When Sutra opened in Seattle’s Wallingford neighborhood in 2008, it was clear I needed to get myself there to check it out. Creative, gourmet, vegan food with a strong emphasis on local ingredients, sourced directly from farmers and foragers? Could there be a restaurant more suited to lure me in?
This week’s menu at Sutra, packed with fresh, seasonal delights.
I finally got myself there and immediately and unsurprisingly fell in love. The gushing colleague referenced in the lede of this Seattle Times review? That would be me.
At $35 a pop (which quickly turns into $55 with a glass of wine, tax and tip, or more if you go for the excellently chosen wine pairing menu, which splits just fine with your date) it’s not somewhere I can afford to go as often as I’d like, but still, I’ve been there about a half-dozen times and jump at any suggestion to go. It’s just that good, and it’s a chance to truly savor food and its origins that few restaurants can match.
Last night another coworker and I joined a roomful of other people who had waited until the last day to use their Groupon deals for the place, and we got treated, once again, to an extraordinary journey of food.
We sat at the bar, which offered a great view as each course of wonderful food was plated for the full house of 30 diners.
Course one: Habanero-Cinnamon-Cinderella Pumpkin Soup with an Arugula-Shaved Baby Fennel-Honey Crisp Apple-Arame Salad served with a Lemongrass-Miso dressing and Toasted Sesame Seeds
The salad was crisp, juicy, tart/sweet/salty. The arame seaweed had been rehydrated in a house-made ponzu sauce and was savory without being overpowering, as seaweed sometimes can. As one of the cooks explained, the soup got spicier overnight, so they added a drizzle of coconut milk to help cool it down. Alternating bites of soup and salad yielded a wonderful balance of heat and cool, refreshing flavor.
Course two: Lobster Mushroom-Parsley Root-Saffron-Hempseed Broth Gratin with a French Green Lentil-Grilled Eggplant-Nigella Dahl finished with Parsnip Chips.
This beautifully plated course had more muted flavors, but plenty of complexity and a nice variation in textures. I actually don’t like the flavor of saffron, which took a slight edge off this dish for me, but the preparation and presentation were excellent. The flower garnish added a surprising and perfectly suited burst of flavor, slightly orangey and pleasantly bitter. It should also be said that in my book, one can never go wrong with a mound of parsnip chips.
Course three: North Indian-Northwest Cauliflower-Beet-Fermented Cashew Cream Curry served with Toasted Fennel Seed-Basmati Rice. Sauteed Tatsoi and a Pluot-Clove-Urfa Biber Chutney finished with a Plum Wine-Black Lemon Gastrique.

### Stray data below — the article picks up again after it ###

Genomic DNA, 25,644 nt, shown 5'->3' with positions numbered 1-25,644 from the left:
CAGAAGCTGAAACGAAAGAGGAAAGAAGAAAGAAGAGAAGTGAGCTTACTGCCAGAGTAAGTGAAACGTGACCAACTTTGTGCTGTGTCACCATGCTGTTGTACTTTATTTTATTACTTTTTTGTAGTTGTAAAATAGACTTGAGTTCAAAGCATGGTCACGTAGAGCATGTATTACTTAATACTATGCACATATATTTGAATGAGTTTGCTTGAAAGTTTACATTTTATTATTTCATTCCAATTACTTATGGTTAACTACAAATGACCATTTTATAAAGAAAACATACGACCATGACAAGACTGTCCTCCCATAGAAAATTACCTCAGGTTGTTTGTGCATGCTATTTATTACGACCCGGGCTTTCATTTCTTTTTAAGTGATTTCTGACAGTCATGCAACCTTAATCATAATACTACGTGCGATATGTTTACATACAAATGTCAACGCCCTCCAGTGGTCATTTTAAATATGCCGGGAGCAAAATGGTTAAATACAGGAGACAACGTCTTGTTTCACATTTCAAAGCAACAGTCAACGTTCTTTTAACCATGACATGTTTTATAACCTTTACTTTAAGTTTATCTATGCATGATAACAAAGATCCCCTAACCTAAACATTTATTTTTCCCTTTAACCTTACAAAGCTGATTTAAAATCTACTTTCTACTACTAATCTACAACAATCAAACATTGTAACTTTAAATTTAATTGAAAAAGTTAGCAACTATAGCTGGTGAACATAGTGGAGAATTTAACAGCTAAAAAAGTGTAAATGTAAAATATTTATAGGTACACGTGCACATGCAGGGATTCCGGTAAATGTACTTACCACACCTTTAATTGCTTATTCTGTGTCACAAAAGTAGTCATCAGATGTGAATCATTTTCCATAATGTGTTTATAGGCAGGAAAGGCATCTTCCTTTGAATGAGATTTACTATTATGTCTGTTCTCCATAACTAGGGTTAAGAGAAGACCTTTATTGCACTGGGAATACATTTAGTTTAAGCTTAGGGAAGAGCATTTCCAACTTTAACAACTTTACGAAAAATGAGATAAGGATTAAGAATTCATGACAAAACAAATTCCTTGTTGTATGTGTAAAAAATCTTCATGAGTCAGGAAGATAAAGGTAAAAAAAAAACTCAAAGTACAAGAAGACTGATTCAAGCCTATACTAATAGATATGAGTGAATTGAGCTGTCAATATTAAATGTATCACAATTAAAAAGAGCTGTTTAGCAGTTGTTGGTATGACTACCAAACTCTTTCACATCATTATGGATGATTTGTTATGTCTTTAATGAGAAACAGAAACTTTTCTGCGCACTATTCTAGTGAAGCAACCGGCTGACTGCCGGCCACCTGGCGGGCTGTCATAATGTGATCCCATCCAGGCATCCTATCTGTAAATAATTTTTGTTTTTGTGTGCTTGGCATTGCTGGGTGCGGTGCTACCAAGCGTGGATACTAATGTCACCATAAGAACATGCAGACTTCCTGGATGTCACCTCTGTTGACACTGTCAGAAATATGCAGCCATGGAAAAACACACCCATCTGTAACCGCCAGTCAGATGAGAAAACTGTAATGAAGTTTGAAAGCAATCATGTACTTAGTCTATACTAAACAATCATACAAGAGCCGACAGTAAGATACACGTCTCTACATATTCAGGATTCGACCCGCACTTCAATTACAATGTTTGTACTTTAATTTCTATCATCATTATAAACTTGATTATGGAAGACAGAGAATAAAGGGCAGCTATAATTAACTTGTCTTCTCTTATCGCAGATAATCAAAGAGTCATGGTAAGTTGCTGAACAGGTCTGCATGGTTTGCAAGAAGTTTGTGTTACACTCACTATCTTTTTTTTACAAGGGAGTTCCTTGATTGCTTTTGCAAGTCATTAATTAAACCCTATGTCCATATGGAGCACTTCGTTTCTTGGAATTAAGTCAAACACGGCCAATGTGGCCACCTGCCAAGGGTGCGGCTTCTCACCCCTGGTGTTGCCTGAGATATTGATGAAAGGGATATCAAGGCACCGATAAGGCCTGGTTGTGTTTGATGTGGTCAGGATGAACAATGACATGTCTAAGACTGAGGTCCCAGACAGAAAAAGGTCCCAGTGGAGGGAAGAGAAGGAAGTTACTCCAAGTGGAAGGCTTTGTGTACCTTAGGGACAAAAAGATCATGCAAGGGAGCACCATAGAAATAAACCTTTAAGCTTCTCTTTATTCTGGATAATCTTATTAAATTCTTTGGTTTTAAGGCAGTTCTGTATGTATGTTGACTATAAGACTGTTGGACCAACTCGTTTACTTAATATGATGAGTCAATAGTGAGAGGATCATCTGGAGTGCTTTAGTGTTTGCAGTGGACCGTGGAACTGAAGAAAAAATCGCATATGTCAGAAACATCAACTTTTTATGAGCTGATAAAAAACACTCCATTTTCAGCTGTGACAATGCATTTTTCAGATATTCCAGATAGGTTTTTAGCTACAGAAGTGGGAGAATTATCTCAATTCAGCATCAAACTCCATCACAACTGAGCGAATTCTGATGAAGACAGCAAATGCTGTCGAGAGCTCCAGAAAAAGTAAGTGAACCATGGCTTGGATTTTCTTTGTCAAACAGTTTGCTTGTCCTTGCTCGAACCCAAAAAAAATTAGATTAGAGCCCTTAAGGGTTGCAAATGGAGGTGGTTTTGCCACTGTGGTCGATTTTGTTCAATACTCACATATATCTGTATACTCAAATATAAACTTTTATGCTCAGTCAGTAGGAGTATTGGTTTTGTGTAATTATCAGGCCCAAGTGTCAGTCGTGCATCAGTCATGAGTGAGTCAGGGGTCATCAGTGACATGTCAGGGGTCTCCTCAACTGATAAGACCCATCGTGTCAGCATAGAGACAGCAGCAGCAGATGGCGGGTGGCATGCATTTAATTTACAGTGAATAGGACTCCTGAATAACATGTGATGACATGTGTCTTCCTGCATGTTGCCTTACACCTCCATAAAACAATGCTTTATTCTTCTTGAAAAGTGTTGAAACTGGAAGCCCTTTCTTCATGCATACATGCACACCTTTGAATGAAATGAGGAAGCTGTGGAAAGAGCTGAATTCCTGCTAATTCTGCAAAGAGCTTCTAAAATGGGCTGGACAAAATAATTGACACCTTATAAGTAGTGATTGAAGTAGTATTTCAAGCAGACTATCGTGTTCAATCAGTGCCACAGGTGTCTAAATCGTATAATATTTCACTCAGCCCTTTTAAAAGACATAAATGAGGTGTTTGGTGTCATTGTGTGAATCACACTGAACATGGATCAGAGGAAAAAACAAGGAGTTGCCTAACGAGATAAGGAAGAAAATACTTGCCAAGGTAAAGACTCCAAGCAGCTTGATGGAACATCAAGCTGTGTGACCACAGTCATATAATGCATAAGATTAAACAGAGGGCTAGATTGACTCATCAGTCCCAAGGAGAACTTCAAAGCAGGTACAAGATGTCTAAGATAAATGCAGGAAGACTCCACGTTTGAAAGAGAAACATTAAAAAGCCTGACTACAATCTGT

The curry and the tatsoi were delicious, but I thought the most interesting part of this course was the chutney, with nice color and plenty of fresh-fruit flavor sparkling with moments of intensity from the coarsely ground spices.
Plating dessert. The flans were a little reluctant to leave their molds, but the warm sipping chocolate slid right into those cups.
Course four: Wild Blackberry-Cardamom-Coconut Flan served with Madagascar (Theo’s) Sipping Chocolate and Cacao Nib Brittle.
Dessert knocked our socks off. The intense-but-smooth blackberry flavor (not to mention color) of the flan, and the rich, velvety drinking chocolate were served in just the right amounts to pair perfectly with each other. And while the brittle tasted to us a little burnt, I discovered that eating it brought out much more of the coconut flavor in the flan, transforming it into a different experience.
One of the things I love about Sutra is how much they maximize the flavor and texture of each ingredient, never resorting to bland, starchy fillers the way so many restaurants do. The tiny pillar of rice in the third course was the only element in the whole meal that I would describe as neutral; everything else was flavor balanced against flavor, in just the right quantities and preparation to highlight the best things about each component. Overwhelmingly, I would consider the food to be whole food, with very limited reliance on refined products, yet the coarse textures and simplified flavors that I often associate with whole-foods diets are nowhere to be found. This is elegant, refined food, which happens to be minimally altered from the way it came out of the ground.
Beautiful, wonderful, and worth every penny.